In a country like India that has around 75 million dairy farms, more than anywhere else in the world, sustainable energy can play a huge role in offsetting rising costs. The dairy network that is engaged in the processing of milk and its products, has affiliations with 15 million milk producers and has a total of 72 million litres per day (MLPD) processing capacity. This fact makes these dairies major energy consumers as they require copious amounts of coal or biomass to process steam. However, this high energy consumption comes at a great cost to the environment. Therefore, the potential for saving steam and minimising power consumption is of the utmost importance.
Renewable energy can help them optimise their energy mix as well as increase their revenues. Projects such as biogas/bio-CNG generation plants using dairy waste and rooftop and ground-mounted solar power plants on the premises can help reduce grid dependency. This led to some dairies taking up the implementation of solar projects and captive co-generation techniques at their plants.
The Kaira District Cooperative Milk Producers Union Limited, also known as Amul Dairy, became a pioneer in the Indian food sector in 2016 by starting a fully automated bio-CNG generating and bottling plant using waste generated at the dairy. They invested Rs. 17.5 million to implement this biogas purification technology and have used the bio-CNG plant to manufacture gas with 93% pure methane. This gas can then be used as transport fuel.
Following suit, Surat District Cooperative Milk Producers’ Union Limited (SUMUL) set up a “dung bank” in the district for the collection of animal dung. They then used this dung to produce biogas and distributed it at a uniform pressure through pipelines to 121 beneficiaries int the city. Whatever dung slurry remained after this process was then used as compost. SUMUL is now extending this programme to other districts as well. Through this initiative, they have gained an additional income of Rs. 1.5 million annually. It has also led to cleaner villages and improved environments across the city.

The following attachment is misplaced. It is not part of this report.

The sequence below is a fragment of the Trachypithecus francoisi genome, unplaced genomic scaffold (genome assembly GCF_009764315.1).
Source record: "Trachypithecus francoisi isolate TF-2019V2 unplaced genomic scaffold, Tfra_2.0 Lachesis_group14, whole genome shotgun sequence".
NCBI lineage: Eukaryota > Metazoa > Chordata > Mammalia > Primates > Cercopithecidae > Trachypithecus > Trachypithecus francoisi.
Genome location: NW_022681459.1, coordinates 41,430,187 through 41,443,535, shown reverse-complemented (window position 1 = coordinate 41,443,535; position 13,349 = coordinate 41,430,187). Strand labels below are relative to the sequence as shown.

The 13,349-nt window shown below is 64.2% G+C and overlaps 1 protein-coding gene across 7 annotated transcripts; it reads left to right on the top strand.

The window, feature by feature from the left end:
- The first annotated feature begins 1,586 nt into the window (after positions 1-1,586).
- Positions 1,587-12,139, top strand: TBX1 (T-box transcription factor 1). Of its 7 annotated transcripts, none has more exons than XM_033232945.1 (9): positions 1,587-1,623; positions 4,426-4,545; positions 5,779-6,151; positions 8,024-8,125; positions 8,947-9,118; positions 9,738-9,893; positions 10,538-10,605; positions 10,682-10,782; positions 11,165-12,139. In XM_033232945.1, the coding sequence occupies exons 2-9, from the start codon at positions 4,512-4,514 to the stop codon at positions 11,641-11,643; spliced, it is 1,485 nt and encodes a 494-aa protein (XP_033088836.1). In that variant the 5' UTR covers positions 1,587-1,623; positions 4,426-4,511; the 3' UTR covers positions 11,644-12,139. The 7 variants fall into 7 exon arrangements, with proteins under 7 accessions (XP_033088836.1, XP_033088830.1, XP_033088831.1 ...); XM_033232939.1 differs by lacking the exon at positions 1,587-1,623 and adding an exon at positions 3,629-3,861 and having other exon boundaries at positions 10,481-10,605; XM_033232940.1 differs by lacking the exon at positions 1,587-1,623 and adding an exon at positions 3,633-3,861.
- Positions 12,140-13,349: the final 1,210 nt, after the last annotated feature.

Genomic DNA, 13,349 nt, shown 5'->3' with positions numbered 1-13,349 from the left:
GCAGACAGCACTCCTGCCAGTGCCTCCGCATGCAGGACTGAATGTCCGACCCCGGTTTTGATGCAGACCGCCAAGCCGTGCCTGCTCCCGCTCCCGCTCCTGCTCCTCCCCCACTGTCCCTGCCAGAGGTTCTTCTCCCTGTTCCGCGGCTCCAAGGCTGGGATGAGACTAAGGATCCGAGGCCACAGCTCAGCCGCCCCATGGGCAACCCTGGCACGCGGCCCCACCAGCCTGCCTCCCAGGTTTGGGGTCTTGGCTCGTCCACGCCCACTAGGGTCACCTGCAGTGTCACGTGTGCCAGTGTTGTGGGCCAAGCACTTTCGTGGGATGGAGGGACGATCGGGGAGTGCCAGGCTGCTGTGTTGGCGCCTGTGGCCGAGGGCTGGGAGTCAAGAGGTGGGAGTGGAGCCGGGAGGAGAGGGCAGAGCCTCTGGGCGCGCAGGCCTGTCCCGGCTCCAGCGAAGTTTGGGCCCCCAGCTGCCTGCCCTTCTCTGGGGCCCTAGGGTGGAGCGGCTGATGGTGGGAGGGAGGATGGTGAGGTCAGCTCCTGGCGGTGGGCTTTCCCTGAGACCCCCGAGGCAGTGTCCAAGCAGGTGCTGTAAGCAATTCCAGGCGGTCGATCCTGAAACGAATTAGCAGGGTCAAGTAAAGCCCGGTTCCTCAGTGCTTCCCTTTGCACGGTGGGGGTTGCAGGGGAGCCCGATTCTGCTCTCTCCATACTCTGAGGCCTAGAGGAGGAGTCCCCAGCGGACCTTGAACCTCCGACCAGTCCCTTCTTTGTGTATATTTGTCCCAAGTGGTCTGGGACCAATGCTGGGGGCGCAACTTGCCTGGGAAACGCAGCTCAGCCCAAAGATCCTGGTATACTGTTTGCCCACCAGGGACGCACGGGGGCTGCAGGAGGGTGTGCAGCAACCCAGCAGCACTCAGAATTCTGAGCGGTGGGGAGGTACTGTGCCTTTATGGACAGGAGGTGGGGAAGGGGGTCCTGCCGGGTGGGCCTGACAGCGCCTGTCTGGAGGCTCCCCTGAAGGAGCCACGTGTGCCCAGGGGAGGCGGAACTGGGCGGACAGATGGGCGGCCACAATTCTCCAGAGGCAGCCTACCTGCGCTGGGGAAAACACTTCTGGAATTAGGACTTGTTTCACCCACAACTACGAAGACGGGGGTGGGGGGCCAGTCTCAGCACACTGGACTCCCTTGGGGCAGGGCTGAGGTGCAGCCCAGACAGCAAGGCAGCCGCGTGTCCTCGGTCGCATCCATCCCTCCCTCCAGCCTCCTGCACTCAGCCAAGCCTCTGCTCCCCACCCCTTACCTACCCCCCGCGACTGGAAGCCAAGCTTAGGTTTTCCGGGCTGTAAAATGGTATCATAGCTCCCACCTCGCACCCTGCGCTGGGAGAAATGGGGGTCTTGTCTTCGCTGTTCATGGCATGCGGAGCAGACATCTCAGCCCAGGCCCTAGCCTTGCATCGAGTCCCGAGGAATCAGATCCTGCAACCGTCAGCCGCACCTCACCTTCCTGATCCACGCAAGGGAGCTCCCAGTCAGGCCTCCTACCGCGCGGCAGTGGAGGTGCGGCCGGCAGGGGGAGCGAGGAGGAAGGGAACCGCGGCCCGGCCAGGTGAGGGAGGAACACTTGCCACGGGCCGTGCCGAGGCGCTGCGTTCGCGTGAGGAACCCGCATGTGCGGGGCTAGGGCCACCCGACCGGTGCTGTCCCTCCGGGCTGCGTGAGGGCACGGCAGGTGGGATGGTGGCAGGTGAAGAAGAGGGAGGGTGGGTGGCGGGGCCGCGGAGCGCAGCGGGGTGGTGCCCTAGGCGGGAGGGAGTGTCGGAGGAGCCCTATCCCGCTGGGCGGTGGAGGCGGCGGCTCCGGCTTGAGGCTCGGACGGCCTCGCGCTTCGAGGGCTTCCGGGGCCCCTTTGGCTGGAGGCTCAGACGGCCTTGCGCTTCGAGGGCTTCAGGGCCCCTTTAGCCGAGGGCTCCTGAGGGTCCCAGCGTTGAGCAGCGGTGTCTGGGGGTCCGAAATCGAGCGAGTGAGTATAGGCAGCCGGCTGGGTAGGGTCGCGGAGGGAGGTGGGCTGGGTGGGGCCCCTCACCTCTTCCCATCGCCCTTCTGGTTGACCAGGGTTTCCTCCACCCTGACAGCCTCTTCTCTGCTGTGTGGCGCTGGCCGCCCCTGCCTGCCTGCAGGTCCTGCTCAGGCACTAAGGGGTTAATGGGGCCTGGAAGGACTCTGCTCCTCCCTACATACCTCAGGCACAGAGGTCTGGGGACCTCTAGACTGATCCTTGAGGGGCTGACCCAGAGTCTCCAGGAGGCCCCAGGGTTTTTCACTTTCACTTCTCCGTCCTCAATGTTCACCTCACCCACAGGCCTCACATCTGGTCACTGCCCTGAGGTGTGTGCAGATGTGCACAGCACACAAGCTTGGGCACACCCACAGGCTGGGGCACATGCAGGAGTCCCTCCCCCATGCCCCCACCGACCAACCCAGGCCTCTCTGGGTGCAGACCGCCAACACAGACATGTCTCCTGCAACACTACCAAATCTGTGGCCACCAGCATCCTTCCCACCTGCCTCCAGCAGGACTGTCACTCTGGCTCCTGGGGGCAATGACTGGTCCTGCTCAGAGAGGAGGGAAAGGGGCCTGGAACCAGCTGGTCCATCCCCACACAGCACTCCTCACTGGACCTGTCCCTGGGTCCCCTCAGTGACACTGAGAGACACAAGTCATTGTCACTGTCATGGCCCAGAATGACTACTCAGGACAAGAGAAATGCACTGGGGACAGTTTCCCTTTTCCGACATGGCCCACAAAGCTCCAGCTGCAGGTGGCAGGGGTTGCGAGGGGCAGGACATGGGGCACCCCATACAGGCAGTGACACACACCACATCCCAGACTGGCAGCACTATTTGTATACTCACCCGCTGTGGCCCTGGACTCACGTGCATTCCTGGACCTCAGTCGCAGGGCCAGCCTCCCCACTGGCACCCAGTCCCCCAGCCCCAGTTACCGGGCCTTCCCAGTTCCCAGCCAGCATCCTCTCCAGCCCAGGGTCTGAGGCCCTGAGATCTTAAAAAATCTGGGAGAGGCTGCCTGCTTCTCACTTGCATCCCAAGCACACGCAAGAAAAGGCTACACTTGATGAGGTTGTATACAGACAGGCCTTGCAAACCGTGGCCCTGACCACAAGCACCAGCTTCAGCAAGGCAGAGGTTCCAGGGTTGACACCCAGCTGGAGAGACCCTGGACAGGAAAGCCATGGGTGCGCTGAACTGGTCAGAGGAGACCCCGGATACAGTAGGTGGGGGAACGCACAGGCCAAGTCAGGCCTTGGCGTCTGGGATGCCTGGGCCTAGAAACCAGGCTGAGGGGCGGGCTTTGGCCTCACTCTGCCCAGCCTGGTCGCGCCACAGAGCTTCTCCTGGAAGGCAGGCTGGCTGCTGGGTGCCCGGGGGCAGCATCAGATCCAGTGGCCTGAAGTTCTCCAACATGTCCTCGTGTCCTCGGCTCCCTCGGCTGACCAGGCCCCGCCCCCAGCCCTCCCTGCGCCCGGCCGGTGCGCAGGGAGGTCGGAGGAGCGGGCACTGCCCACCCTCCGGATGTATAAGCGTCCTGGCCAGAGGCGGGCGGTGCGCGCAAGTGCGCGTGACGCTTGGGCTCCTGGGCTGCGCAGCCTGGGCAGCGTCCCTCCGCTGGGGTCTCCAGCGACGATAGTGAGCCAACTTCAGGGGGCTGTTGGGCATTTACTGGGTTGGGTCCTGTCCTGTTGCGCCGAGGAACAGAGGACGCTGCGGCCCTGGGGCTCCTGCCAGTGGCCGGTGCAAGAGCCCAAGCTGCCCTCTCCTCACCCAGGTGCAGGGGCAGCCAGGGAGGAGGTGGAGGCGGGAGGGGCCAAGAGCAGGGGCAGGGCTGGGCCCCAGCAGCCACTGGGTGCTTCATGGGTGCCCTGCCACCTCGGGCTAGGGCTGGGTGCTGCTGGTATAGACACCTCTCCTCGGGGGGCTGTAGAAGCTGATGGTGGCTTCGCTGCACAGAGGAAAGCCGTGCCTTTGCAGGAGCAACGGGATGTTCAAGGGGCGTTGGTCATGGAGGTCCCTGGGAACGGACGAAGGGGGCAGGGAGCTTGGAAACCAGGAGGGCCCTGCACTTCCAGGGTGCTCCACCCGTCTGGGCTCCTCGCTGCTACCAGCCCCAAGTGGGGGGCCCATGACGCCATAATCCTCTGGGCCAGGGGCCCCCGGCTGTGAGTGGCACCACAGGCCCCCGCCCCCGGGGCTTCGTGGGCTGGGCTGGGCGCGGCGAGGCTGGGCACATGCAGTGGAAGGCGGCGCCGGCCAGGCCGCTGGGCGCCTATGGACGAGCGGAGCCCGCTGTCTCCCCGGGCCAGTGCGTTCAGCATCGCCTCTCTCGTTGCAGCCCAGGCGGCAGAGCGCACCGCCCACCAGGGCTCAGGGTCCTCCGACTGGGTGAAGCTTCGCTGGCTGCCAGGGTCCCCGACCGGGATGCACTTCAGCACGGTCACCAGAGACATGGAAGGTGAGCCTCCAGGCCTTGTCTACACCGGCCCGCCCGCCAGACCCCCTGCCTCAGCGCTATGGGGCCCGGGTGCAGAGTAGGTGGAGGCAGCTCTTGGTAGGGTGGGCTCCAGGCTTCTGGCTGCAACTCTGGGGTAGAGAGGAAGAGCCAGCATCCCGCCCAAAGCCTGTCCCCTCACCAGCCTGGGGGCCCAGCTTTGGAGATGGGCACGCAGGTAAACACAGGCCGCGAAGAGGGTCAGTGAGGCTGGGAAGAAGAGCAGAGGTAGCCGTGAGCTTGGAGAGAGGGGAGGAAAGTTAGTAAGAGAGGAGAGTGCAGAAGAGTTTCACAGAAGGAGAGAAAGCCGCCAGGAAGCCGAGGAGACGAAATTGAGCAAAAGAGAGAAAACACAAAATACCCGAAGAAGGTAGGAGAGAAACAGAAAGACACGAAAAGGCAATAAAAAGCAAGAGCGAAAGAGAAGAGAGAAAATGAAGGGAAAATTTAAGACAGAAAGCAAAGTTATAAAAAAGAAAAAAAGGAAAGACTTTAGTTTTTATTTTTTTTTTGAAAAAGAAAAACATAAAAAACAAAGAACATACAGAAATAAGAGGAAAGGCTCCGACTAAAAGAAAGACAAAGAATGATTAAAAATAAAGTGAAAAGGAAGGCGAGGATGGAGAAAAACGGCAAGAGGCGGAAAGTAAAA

The central government is also considering a unique solar plan for the dairy sector. In a recent workshop on Solar Energy for Dairy Farmers, Dilip Rath, chairman, National Dairy Development Board (NDDB), said that they are already deploying concentrating solar thermal (CST) technology for dairy processing plants to reduce dependence on thermal energy. With help from the Ministry of New and Renewable Energy (MNRE) and the United Nations Development Programme (UNDP), the NDDB has completed over 15 CST installations at the processing plants of dairy cooperatives in Maharashtra, Punjab, Gujarat, and Karnataka. CST at these sites can improve the annual heat demand of a processing plant from 5% to 15%.
Apart from CST, the NDDB has also started the propagation of solar energy-run village cooperatives across the country. Farmers who have surrendered access to the state-subsidised electricity and opted for solar energy, now make extra money by selling surplus electricity to the grid.
As per IIT Delhi, the current potential of producing biogas from dairy waste is 80.1 million cubic meters per year and for bio-CNG, it is 36.05 million kg per year. This huge potential market can not only improve the energy mix of the entire village-level dairy operations but can also take a huge load off the national grid while also offsetting costs. All that’s left now is a uniform policy framework.
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